(1) The soccer ball was kicked by the player.
(2) The player kicked the soccer ball.
Sentence #1 is written in the passive voice. When the subject of the sentence is acted on by the verb, it not only mutes the action, but tends to distance both writer and reader from what is happening in the sentence. While not grammatically incorrect, the passive voice drains writing of its energy. In contrast, the active voice in sentence #2 shows a clear relationship between the subject of the sentence and what they do.
I’m journeying through Dietrich Bonhoeffer’s classic The Cost of Discipleship, and have come to the section of the book that digs into the part of the Sermon on the Mount where Jesus uses his words to crack open the Law and reveal its living heart to his hearers. (Click here to read earlier posts in this series.) Jesus frames his teaching in this section of the Sermon and in verses following with words of contrast: “You have heard that it was said to people long ago…but I tell you…”
That contrast is heightened by the use of the passive voice in the first part of his sentence (“You have heard it said…”) versus the active voice he uses to tell his hearers that they’re not distant spectators of a religion parsed by elite faith leaders, but are participants in a kingdom that encompasses every area of life, and requires full allegiance from them.
…however liturgically correct our services are, however brave our testimony, they will profit us nothing, nay rather, they must needs testify against us that we have as a Church ceased to follow our Lord. God will not be separated from our brother; he wants no honor for himself as long as our brother is dishonored.
Bonhoeffer’s three short chapters address Jesus’s words about harboring grievance against our siblings in faith, diminishing the sanctity of marriage, and remaking truth in our own image. In these words in Matthew, Jesus points to five of the Ten Commandments (along with the other parts of the Law that expound on what obedience to those Commandments looks like) and says, per Bonhoeffer, “Only those who apprehend the law as the word of Christ are in a position to fulfill it.”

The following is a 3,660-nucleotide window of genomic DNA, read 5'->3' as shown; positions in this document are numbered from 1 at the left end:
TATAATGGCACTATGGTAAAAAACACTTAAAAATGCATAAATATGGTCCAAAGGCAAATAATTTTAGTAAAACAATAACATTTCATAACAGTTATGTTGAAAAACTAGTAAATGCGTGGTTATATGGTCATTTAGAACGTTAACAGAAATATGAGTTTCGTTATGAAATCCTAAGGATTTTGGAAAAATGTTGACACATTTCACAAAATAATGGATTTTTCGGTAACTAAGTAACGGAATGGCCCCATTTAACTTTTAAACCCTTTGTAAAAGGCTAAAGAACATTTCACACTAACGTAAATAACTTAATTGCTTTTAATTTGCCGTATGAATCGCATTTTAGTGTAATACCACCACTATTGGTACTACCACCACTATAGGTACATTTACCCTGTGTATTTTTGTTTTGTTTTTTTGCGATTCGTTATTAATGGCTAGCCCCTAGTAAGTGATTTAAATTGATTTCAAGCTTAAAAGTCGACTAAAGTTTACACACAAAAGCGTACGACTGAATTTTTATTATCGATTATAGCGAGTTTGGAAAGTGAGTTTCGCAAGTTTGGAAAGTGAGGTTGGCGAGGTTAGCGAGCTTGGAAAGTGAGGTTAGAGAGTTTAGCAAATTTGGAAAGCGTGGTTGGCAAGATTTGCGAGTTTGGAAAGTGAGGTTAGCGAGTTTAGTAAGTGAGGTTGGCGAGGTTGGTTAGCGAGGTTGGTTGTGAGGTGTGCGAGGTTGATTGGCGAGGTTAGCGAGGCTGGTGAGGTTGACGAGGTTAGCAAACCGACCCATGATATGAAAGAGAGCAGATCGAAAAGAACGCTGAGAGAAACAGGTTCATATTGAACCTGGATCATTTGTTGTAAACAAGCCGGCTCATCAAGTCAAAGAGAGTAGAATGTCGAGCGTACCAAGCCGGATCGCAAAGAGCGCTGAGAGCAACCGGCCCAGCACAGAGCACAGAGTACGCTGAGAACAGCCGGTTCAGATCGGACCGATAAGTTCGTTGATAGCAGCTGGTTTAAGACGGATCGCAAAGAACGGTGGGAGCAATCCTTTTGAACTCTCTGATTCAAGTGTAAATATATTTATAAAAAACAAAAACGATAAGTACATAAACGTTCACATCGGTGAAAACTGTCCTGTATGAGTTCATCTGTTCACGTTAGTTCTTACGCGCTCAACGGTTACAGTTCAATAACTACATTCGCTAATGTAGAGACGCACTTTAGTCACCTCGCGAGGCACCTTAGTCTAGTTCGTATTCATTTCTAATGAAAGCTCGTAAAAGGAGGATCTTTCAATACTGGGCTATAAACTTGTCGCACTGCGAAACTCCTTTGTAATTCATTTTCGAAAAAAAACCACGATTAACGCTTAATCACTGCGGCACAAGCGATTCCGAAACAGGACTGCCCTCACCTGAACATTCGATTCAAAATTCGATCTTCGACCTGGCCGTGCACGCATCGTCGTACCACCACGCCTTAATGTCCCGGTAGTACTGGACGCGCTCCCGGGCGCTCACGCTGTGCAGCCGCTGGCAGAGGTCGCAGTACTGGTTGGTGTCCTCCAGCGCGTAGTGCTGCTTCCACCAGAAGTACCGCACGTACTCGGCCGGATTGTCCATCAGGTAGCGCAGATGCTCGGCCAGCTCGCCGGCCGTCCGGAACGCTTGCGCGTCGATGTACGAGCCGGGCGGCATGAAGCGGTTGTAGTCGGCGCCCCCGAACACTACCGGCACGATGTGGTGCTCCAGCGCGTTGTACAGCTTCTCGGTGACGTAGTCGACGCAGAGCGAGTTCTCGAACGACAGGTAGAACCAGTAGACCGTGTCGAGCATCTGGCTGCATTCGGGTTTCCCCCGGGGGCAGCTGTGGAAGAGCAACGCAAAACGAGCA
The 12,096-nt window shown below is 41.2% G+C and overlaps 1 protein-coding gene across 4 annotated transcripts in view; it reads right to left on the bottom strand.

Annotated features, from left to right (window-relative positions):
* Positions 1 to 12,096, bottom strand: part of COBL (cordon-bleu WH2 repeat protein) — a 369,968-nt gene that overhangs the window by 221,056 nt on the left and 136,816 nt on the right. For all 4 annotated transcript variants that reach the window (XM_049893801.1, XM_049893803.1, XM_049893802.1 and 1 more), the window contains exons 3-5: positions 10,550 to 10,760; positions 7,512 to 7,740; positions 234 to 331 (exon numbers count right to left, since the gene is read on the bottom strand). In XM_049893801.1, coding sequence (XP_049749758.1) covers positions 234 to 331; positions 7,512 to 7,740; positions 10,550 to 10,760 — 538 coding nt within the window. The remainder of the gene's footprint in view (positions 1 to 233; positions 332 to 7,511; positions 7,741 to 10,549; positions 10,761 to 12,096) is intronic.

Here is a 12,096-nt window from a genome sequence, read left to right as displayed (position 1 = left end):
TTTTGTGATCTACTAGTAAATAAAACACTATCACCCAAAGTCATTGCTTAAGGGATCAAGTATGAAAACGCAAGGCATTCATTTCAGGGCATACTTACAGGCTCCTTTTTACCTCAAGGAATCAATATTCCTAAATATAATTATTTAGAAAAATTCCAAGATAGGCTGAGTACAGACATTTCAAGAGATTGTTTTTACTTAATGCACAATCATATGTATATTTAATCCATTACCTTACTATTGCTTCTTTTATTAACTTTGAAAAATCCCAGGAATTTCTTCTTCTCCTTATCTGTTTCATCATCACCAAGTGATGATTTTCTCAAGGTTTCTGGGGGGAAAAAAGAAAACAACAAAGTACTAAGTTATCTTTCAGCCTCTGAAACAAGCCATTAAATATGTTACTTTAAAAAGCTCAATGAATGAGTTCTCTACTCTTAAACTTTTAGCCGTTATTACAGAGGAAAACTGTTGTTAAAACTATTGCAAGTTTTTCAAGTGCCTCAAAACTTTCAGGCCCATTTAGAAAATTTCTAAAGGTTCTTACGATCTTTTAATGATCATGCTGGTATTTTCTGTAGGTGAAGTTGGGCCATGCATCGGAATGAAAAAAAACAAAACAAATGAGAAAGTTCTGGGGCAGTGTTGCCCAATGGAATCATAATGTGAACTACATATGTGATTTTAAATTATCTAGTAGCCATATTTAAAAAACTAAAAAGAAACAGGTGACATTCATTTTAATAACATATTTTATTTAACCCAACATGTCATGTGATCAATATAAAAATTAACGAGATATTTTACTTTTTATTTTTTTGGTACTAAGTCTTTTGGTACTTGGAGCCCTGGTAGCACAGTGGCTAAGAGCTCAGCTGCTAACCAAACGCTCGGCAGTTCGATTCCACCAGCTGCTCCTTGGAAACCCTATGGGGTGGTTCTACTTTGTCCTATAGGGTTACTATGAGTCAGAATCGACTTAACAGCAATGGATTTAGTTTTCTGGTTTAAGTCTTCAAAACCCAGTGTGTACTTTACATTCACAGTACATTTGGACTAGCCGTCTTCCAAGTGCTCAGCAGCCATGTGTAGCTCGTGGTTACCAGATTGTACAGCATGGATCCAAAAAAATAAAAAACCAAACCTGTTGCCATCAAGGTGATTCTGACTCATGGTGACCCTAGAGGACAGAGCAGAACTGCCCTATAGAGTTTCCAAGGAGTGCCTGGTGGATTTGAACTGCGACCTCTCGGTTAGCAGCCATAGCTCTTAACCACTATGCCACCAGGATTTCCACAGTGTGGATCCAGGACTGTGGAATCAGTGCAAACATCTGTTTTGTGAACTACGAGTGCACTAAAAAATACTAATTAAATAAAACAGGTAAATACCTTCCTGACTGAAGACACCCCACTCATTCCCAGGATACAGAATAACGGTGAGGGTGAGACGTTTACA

What Jesus is saying is far more difficult and clarifying than the interpretation of the Law the religious leaders of his day were teaching. It removed “whatabout” and the incessant search for a loophole – or a noose.
Jesus said we don’t reserve the right to hate another person. “Anger is always an attack on a brother’s life for it refuses to let him live and aims at his destruction. Jesus will not accept the common distinction between righteous indignation and unjustifiable anger.”
This means if we marry, we don’t have the right to defile that relationship with lust, division, or making up our own rules about what it is and isn’t. “Even our bodies belong to Christ and have their part in the life of discipleship, for they are members of his Body.”
And this means we don’t get to decide what is and isn’t true, or act as though we get to write the script for our future. “If lying were unknown, there would be no need for oaths. Oaths are intended as a barrier against untruthfulness…since (a believer) is never lord of his own future, he will always be extremely cautious about giving a pledge (e.g., an oath of allegiance), for he is aware how dangerous it is to do so. And if his own future is outside his own control, how much more the future of the authority which demands the oath of allegiance!”
In light of what Bonhoeffer faced in 1930’s Germany, that final category – about “oath-making” (Chapter 11 in the book) is especially haunting. This isn’t about a passive approach to truth – raising your hand and swearing to tell the whole truth in court, or saying the Pledge, or repeating a “white lie”. He sees in Jesus’ words something more all-encompassing: “The commandment of complete truthfulness is really only another name for the totality of discipleship. Only those who follow Jesus and cleave to him are living in complete truthfulness. Such men have nothing to hide from the Lord.” That allegiance will put us at odds with any one else who tries to claim our lives and affections.
“But I tell you,” Jesus says. And when he does, he shows us not only what he thinks, but who he is, and who he knows we can be in fellowship with him.
Reflect: What is most disruptive to your thinking in Jesus’s words in this passage?
Prayer: Lord, it is easy for me to default to a passive approach to your Word. Your active voice disrupts my desire to create and maintain the status quo. Please help me to hear what you are saying and to act on your words by remaining in fellowship with you, Father, Son, and Holy Spirit. Amen.